Why isn’t Symbolic Regression used more?

Thanks to its ability to dynamically compile expression and execute it efficiently, Julia positions itself very strongly in the symbolic regression landscape.

Symbolic regression offers a way to discover formulas with fast inference time, is resistant to overfitting, and is very interpretable.

However, the power of symbolic regression is yet to be fully explored, for example…

  • For OCR, you can symbolically regress the way to preprocess the data with simple filters and operations in order to make the OCR work correctly.
  • For time series data, you can symbolically regress in the SSA (single static assignment) form and keep some variables as the state for the next time step.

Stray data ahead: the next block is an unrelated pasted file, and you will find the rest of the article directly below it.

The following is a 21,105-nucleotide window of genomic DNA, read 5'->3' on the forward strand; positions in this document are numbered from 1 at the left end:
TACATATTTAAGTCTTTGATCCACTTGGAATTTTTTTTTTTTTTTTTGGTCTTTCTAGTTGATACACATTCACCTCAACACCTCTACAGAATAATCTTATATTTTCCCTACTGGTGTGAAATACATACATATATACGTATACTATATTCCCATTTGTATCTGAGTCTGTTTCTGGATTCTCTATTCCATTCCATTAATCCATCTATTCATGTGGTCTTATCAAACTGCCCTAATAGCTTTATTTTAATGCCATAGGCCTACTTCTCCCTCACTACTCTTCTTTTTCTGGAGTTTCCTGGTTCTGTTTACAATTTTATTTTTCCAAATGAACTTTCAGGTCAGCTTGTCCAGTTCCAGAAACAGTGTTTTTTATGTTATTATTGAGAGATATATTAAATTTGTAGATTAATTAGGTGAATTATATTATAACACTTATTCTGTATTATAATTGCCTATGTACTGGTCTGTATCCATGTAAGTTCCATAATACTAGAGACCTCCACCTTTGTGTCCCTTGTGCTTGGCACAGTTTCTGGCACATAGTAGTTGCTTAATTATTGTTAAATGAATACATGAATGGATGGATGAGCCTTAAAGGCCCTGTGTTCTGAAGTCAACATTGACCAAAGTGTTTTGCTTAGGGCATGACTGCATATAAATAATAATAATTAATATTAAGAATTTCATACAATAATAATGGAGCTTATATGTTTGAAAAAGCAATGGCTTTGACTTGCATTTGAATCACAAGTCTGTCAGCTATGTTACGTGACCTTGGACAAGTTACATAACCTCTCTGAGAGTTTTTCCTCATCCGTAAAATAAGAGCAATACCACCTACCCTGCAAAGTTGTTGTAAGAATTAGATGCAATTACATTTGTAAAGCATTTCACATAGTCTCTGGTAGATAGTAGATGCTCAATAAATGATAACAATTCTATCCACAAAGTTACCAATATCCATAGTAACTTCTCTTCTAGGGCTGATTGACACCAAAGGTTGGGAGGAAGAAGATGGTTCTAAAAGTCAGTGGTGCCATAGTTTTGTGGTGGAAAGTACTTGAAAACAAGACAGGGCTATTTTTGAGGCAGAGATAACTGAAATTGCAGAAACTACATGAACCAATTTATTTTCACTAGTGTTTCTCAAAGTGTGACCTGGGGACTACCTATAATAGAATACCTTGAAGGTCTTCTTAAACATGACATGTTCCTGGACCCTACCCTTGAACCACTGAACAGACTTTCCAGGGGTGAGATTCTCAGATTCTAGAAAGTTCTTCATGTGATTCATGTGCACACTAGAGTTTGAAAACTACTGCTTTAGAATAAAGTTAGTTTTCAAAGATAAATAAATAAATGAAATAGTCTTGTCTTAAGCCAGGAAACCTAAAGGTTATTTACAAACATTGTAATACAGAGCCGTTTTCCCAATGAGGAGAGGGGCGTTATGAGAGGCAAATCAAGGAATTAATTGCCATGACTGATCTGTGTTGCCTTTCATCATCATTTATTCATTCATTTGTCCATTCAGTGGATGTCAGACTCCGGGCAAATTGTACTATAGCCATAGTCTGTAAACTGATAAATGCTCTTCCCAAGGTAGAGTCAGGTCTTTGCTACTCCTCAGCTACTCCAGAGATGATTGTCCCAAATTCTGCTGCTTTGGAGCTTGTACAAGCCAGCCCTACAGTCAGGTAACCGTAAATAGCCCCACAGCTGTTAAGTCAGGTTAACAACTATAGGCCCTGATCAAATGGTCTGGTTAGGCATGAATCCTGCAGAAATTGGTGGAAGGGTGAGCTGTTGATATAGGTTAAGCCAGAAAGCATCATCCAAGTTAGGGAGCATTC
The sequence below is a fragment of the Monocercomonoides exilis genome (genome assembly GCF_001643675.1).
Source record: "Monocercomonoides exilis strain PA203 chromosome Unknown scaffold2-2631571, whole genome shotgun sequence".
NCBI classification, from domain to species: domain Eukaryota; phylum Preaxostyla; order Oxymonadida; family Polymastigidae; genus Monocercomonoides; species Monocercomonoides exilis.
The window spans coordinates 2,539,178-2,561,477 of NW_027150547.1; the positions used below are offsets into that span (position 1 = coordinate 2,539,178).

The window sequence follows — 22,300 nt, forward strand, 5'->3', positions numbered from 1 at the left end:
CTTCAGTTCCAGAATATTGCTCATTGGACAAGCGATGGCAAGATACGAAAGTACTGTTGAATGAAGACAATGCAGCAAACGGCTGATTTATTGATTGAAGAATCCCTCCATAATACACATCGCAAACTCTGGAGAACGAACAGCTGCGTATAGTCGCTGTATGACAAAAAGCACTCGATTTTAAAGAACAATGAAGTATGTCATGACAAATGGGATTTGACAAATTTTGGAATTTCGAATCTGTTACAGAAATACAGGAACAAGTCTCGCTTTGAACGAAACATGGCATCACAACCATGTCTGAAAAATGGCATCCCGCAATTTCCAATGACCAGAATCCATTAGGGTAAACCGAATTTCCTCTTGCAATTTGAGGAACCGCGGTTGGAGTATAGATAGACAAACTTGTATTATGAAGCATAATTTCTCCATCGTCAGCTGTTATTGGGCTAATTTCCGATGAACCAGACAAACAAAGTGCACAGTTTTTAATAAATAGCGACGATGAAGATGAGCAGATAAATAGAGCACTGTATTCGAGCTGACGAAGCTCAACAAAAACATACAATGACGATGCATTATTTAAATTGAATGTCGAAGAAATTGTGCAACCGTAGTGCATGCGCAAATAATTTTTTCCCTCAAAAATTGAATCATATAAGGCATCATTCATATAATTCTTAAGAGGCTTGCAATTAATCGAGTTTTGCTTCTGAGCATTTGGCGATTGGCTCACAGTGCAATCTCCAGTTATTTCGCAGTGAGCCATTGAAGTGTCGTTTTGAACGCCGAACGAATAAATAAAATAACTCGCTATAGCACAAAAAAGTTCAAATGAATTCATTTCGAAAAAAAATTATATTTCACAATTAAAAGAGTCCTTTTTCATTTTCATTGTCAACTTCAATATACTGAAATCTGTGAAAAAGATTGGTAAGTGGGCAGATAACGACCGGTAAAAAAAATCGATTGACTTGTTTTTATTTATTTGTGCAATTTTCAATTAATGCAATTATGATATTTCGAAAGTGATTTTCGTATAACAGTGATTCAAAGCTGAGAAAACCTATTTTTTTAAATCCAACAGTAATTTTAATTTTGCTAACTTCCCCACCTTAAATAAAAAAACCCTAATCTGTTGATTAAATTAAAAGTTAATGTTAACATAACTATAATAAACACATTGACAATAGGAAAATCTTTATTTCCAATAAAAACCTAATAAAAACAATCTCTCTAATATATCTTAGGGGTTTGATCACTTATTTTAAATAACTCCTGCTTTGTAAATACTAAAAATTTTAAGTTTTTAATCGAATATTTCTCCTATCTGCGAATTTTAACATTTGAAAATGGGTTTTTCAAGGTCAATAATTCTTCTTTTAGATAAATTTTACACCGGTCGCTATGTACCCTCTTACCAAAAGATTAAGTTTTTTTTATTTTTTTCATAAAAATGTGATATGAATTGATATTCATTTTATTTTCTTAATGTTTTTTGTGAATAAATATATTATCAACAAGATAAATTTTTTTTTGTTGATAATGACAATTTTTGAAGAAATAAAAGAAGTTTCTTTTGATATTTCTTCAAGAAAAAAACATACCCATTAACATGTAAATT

And yes, I do have a symbolic regression code for my private project, but it’s private and very ad-hoc, so it’s not suitable to be posted here.

I wonder why isn’t symbolic regression in various forms used more. Am I missing something?

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This project seems healthy and used GitHub - MilesCranmer/SymbolicRegression.jl: Distributed High-Performance Symbolic Regression in Julia

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Sure, that covers basic symbolic regression, but there are still recurrent symbolic regression tricks or combining it with image filters for image preprocessing and so on.

It sounds appealing, but I find it a bit hard to conceptualize the space of functions that we’re sampling from. What are the biggest success stories of symbolic regression?

Good questions and I agree with everything you said, SR should be used more! :slight_smile: